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All You Need To Know About Fermented Foods

In an era dominated by Instagram and YouTube, the resurgence of interest in health and fitness has become a cultural phenomenon. From the viral fitness challenges embraced by icons like Ankit Baiyanpuria to the wellness-filled reels of Nupur Shikhare’s weddings, society is witnessing a profound shift towards a healthier lifestyle. Amidst this trend, there’s a growing fascination with nutritious food and its impact on overall well-being. Did you know eating nutritious and healthy food was practised in ancient civilizations without technology and science? How? By Fermentation. 

The spotlight is turning towards ancient practices like fermented foods in pursuit of a healthy lifestyle. Let’s delve into the numerous health benefits of incorporating these unique and flavorful foods into your diet.

Fermentation is an old, natural process. It involves bacteria, yeast, or other tiny organisms breaking down sugars and starches. The result? Food that tastes, feels, and nourishes differently!

"It is Marvellous of nature, how the tiniest beings are working to keep you healthy."

Why choose fermented foods?

1) They strengthen your immune system!

Loaded with probiotics, these foods supercharge antibody creation, boost nature’s killer cells, and kick out harmful pathogens. They help protect against infections, giving a big boost to overall immunity.


2) Want to lose weight?

Fermented foods could help. Some research suggests they make you feel fuller, curb your appetite, and play a role in managing gut hormones that help control metabolism.


3) Looking for nutrient-dense foods?

Fermented products are a treasure! They guard against oxidative stress and could potentially lower chronic disease risk.

10 Famous fermented foods from all over the world

1) Idli and Dosa

Most popular and loved South Indian delicacy in India. They are often termed Indian rice cakes and Indian pancakes. It is prepared by fermenting the rice and Black lentil paste overnight to obtain a fermented mixture.

  • Idli can be prepared by steaming the small portions of the fermented batter in an idli cooker and for dosa, you can fry the batter like pancakes.
Image source: Pixabay

2) Dhokla

Dhokla is the famous breakfast of the Gujarati people in India. It is prepared by fermented batter of rice and chickpea flour. After that, it is steamed, which results in soft and spongy cake.


3) Kimchi

This Korean dish is quite famous on the internet. It is prepared by fermenting the napa cabbage in a mixture having chili pepper, garlic, ginger, and other spices.



Yogurt is a fermented milk product, and its creamy texture makes this drink the most loved worldwide drink.

"For those health-conscious freaks out there, stop purchasing expensive stuff on markets. Your "Idly & Dosa" can give you that! Wanna be on trend, try "Kimchi" instead. Fermented foods are health beneficial traps now!"


Known as China’s classic beverage, it also goes by tea fungus or mushroom tea. Its creation involves letting sweet tea ferment with a mix of bacteria and yeast, often referred to as SCOBY. The final product is a mildly sparkling drink that usually has a vinegar-like flavour.

Image source: Pixabay

6) Tempeh

Tempeh is a traditional Indonesian food prepared through controlled fermentation of soybeans, resulting in a nutty flavor and firm texture. It is highly proteinaceous.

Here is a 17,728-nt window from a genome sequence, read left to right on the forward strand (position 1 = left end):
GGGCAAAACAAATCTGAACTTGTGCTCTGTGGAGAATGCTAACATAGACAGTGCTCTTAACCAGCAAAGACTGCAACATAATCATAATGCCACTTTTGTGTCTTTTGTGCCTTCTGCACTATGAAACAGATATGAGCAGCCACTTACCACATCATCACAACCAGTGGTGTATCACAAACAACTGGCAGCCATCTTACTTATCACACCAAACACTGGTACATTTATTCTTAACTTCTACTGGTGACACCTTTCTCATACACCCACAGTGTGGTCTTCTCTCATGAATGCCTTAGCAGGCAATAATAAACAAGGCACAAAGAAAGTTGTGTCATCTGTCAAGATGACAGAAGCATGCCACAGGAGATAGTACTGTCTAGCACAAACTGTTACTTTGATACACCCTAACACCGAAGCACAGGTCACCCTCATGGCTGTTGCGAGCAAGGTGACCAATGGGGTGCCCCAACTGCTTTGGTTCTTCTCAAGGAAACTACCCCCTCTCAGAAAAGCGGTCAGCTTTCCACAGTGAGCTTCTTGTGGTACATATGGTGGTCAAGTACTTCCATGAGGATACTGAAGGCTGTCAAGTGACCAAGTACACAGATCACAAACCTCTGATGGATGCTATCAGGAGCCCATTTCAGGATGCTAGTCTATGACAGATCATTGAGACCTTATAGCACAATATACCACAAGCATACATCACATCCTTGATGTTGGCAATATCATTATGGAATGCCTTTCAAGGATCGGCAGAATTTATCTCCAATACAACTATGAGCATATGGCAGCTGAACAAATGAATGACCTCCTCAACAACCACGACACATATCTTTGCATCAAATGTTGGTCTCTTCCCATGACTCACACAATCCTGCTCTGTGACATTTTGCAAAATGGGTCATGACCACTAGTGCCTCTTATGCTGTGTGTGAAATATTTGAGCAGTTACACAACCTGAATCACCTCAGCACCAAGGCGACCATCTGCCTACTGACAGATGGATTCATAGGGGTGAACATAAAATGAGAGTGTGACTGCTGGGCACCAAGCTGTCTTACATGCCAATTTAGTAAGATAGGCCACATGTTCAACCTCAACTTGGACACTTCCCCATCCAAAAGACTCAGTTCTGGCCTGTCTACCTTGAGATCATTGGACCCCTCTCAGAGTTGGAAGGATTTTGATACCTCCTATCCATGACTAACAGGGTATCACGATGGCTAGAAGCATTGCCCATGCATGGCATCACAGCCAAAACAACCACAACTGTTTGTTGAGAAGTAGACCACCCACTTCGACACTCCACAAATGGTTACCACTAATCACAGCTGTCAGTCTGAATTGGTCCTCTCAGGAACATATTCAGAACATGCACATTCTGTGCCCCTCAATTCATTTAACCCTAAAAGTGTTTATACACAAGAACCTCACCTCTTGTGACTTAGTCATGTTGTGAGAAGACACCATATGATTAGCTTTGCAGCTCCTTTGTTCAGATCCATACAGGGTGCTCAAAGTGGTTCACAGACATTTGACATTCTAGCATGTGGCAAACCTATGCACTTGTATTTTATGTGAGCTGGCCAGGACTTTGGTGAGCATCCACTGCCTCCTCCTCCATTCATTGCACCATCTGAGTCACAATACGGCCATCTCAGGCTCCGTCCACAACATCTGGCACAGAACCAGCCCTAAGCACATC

7) Pickles

In Hindi, it is called achar. It is an integral part of Indian cuisine. It is consumed worldwide too. They are loved for their sweet, sour, and tangy taste.

  • Pickles are prepared by preserving fruits, vegetables, or even fish/meat along with spices, oil, vinegar, or lemon juice. 



Sauerkrat is the national dish of Germany.

  • It is prepared by the lactic acid fermentation of raw cabbage, which gives a sour taste.

9) Kanji Vada

It Is a traditional Rajasthani recipe prepared by soaking lentils in mildly spicy fermented mustard curry( for vada).

  • Kanji is made with black carrots, mustard seeds, and water, which is left for fermentation for a few days which results in a tangy and slightly spicy flavor.

10) Fermented bamboo shoots

In Northeast India, Nepal, Bhutan, and Thailand, people love fermented bamboo shoots.

  • They’re­ made by first peeling fre­sh bamboo. Next, it’s cut into small pieces, boile­d, and then left in the water to fe­rment for a few days.

"Tap into ancient wisdom for modern wellness; ferment your journey to fitness and health, nurturing a gut feeling of vitality through the transformative power of probiotics."

Eating fermented food can be good for you, but be careful.

If not done right, these foods might house harmful bacteria that make you sick.

  1. During cooking, use clean tools and dishes.
  2. Keep your eye on the clock when fermenting, too long may lead to bad taste or ruined food.
  3. Those with weak immune systems, pregnant ladies, and little kids need to be extra careful. For these folks, unsafe food can be extra risky.
  4. Start with small amounts to see how your body reacts. Some might feel an upset stomach.


Fermented foods have numerous health benefits, however, they should be consumed in moderation, and awareness about their potential risks is required. Caution must be practiced when handling and storing fermented foods to prevent contamination. If you are unsure, ask a health expert. Fermented foods bring health bonuses, but they must be made and eaten properly to get their benefits. 

the aartery chronicles

Author: Priya Bairagi

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